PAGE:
Work with me, please.

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This post is in support of National Minority Mental Health Month and No Shame Day, a day of awareness promoted by The Siwe Project, a non-profit that promotes mental health awareness and education among people of African descent throughout the world.

I debated with myself on whether to participate. I am woefully underqualified to offer any creditable information or guidance in this area, and my support is generic at best. Though my daughter, Mae, was diagnosed last year with Asperger’s syndrome, I have still many unanswered questions and gray areas. My focus has been on better understanding, accepting, and working to her strengths and weaknesses, and less no on the label itself and larger questions about mental health.

Is Asperger’s a mental illness?

Yes . . . no . . . maybe.

There is considerable debate about the exact classification of Asperger’s, a disorder on the autism spectrum that is evidenced by high intelligence, poor social skills, impulsiveness, and inflexibility, among other traits. The characteristics are somewhat easy to identify; however, you’ll find differing professional and personal opinions on whether or the degree to which it is a mental illness.

What I do know is that Mae had been presenting my husband and I and her school teachers and administrators a host of behaviorial challenges that seemed beyond average for a child her age. At the start of first grade, she was still having emotional meltdowns that one would expect of a toddler, though her verbal skills were phenomonal. She would lose control of her emotions, especially during play, and cry for 20-30 minutes. The thing that scared me the most was her tendency to declare that nobody wanted or loved her. It would take a lot of coaxing to bring her out of that place. I didn’t think she suffered from depression; however, I feared that she would or could one day.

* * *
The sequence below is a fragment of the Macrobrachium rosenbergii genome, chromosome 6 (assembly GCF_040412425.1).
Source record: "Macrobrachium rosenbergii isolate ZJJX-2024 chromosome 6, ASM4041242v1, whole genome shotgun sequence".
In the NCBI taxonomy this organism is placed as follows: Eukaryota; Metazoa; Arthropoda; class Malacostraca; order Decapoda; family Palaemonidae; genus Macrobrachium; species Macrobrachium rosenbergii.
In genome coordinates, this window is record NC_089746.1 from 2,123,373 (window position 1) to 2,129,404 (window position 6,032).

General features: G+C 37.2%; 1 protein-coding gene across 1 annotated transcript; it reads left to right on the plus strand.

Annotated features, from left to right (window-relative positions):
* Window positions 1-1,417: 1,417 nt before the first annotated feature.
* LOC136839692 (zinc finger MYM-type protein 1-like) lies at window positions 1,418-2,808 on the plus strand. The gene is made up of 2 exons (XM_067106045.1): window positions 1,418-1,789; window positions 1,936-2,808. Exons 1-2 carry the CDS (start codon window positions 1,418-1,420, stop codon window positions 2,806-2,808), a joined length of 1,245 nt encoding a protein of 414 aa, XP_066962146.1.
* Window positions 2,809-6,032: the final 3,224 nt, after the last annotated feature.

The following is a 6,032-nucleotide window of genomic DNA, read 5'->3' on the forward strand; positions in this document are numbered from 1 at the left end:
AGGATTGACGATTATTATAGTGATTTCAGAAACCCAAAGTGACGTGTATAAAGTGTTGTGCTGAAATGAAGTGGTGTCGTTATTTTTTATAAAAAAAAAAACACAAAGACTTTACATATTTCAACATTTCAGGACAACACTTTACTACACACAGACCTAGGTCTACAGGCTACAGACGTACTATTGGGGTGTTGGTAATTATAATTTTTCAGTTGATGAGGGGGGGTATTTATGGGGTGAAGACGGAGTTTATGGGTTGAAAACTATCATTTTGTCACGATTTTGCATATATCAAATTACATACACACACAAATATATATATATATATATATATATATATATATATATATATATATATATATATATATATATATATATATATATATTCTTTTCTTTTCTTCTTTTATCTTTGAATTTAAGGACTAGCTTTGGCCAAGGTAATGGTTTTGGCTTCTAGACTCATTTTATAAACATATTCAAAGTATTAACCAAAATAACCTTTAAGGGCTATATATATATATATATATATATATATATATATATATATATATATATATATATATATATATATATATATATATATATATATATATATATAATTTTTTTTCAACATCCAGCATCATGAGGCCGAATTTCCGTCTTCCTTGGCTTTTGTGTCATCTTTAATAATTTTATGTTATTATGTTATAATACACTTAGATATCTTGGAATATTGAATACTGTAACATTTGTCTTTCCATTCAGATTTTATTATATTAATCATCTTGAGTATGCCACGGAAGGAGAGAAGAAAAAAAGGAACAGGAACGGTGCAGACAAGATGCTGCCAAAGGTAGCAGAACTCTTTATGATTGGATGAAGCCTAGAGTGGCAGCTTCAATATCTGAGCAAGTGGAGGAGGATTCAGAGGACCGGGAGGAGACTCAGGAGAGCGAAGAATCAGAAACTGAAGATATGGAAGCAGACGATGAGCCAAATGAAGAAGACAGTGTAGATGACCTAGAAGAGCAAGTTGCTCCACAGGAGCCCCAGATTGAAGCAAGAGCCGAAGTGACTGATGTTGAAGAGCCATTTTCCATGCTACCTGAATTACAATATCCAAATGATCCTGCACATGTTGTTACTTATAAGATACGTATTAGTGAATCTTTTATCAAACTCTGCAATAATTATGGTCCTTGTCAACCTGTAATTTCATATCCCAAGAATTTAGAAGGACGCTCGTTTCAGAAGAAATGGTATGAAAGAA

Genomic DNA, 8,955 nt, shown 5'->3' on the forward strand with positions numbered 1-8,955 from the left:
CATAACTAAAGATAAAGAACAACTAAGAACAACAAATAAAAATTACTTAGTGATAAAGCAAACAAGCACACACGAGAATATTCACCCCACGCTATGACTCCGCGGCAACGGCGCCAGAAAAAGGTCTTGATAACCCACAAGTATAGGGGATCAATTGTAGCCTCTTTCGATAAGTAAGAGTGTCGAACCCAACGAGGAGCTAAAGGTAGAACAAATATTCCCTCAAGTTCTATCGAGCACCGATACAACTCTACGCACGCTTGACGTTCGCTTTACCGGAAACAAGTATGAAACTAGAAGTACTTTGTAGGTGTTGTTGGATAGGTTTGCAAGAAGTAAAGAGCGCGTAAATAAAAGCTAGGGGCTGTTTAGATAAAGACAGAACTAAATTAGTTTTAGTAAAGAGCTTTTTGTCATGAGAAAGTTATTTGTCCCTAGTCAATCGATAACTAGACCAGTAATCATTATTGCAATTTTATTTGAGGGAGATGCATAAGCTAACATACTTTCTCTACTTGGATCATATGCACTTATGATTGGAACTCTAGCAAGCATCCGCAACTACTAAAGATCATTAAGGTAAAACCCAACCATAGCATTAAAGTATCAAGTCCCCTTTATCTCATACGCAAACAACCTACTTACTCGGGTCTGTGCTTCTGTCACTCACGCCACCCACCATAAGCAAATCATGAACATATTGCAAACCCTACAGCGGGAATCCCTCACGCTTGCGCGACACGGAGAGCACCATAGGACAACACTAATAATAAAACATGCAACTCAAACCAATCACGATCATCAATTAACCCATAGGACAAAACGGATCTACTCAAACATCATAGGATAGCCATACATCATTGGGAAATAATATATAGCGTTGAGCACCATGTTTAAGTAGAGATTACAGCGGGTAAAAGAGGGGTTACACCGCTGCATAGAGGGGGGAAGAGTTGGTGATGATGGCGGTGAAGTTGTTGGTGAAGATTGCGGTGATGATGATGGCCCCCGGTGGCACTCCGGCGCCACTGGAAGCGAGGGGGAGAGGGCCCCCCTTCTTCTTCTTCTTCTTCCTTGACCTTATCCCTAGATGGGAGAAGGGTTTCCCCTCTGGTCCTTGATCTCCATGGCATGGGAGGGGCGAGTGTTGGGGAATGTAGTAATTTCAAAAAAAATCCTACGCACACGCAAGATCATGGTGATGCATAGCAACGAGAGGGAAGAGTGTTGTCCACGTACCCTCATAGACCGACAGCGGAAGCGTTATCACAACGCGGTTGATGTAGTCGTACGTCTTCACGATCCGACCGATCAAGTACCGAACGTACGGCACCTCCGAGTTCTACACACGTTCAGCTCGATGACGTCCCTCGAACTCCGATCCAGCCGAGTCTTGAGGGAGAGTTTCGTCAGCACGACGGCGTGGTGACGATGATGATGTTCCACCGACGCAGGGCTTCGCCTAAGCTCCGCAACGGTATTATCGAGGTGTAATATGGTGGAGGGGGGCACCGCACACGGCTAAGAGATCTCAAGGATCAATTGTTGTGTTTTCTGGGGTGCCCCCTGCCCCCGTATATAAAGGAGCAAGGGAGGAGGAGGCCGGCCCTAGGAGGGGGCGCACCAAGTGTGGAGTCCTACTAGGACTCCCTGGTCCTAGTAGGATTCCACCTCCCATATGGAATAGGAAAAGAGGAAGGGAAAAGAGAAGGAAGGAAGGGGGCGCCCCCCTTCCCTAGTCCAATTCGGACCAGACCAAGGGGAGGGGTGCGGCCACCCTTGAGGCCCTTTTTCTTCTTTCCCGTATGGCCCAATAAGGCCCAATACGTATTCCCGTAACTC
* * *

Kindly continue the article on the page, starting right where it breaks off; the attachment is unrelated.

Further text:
She is an incredibly social creature. She would introduce herself to complete strangers, children and adults, and invite them to our house to play within minutes of meeting them (including grown men). She would run off and leave us in public places if there was something interesting within viewing distance that caught her attention. Her impulsivity and strong desire to touch soft things like skin, hair, and ears made us fearful that she was vulnerable to abuse or kidnapping or both.

When she was six, we took her to a pediatric neuropscyhologist for an evaluation. Among other interventions, he recommended cognitive behaviorial therapy to help Mae learn skills to manage her emotions, control her impulses, and be more flexible.

I don’t know if Asperger’s is a mental illness. I do know that the therapy, which I view as a mental health solution, and additional supports given by her teachers and school administrators have been helpful to me and her. Mae knows that there has been a ring of support around her and safe places for her to express herself. At eight, she is more mellow and flexible. I believe that better, more informed parenting skills on my and my husband’s part and just plain old maturity have played a role and will continue to be important factors.

Mae hasn’t seen the therapist in over two months. However, she will if I think it would be helpful again. I’d like to set her up for success in every aspect of her life, and if there are solutions within the mental health community, then that’s where I’ll be.

Does Mae even have Asperger’s syndrome?

Yes . . . no . . . maybe.

At the appointment to discuss his findings, the neuropsychologist said that Mae is “borderline” Asperger’s. He could have gone either way with the diagnosis. She could just be intellectually gifted, social and “quirky.” Other professionals had offered a similar opinion.

Here’s where I have to acknowledge an immense privilege I know many others lack in treating mental (and other) illness. Rejecting or declining a diagnosis would have meant losing the opportunity for insurance coverage for therapy and legally required accommodations if we switched from private to public school. The mere fact that we could have walked away with a “no thanks” belies the advocacy that so many individuals and organizations engage in to de-stigmatize and promote greater attention to and support for mental health issues.

The other aspect of privilege here is that we were able to pay out-of-pocket for therapy visits, $150 each, which were weekly, then bi-monthly, and then monthly. Fortunately, our insurance company reimbursed us for most of the cost. It is no surprise to me that even folks with awareness or a diagnosis are untreated.

My family has been fortunate in so many ways. I know that others struggle with more complex and pervasive mental health issues and fewer resources to address them. I do believe, though, that I can share in a common resolve to better understand and support those who have or love someone who has a diagnosed or undiagnosed mental illness.

Namaste.

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